If you have some free time this weekend, why not watch an astronomy broadcast that features astronomers probing the distant ice giant Uranus? Experts will use a ground-based telescope to observe the atmosphere of this lesser-studied planet, located 1.9 billion miles away, and produce the most detailed infrared map ever.
The Royal Astronomical Society is hosting a three-day event livestreaming observations of Uranus using the NASA Infrared Telescope Facility (IRTF) on Mauna Kea in Hawaii. Leicester Ph.D. Led observation. student Emma Thomas, is about to investigate the planet’s mysterious infrared auroras.
“In these three days of observations, we will produce the most detailed infrared map of Uranus we have ever completed (a full 360 degrees of longitude), and by doing so we hope to detect and fully map the southern infrared auroras.” do. For the first time, “Thomas said. “My research area is to investigate and fully map infrared auroras in Uranus, which is done by analyzing spectra (by looking at different wavelengths of light received from Uranus) from telescopes such as the IRTF, Keck (also on Hawaii). and the Very Large Telescope in Chile.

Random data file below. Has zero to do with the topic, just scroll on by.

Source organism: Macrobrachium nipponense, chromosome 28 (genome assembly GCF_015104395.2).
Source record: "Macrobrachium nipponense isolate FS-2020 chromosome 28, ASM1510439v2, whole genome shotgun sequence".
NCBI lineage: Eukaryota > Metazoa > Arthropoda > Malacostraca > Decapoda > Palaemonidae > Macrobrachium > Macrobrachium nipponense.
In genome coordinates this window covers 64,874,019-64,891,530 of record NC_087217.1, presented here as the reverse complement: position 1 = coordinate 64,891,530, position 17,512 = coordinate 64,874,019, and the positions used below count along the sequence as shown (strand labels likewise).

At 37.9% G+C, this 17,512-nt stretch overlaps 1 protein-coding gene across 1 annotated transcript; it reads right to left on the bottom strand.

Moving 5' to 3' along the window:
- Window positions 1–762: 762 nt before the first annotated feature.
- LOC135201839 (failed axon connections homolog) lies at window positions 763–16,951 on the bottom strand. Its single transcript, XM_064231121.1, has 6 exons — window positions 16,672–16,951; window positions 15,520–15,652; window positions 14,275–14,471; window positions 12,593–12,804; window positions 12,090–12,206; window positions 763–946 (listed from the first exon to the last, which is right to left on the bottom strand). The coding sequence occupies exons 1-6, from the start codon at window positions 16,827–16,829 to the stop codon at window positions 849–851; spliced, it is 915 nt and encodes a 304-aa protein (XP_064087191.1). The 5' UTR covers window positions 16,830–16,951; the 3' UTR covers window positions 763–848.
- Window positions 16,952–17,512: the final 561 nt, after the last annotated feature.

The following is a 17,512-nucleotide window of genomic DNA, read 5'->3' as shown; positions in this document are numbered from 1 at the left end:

“Uranus’ aurorae have been a long-standing mystery since near-infrared emissions were first detected in 1993, but over the past four years we’ve begun to take the first steps toward understanding the strange and wonderful auroras we see in Uranus. Have given. .”
The livestream will include commentary on Uranus from various UK experts and the Japanese Space Agency (JAXA). It runs from Friday, October 8 through Sunday, October 10, at 4 a.m. ET (1 a.m. PT) each day until 11:55 a.m. ET (8:55 a.m. PT).
You can tune in either by using the video link at the top of this page or by going to the title RAS YouTube channel. And if it’s too early for you, don’t worry — streams will be made available at the end of each session so you can contact them later.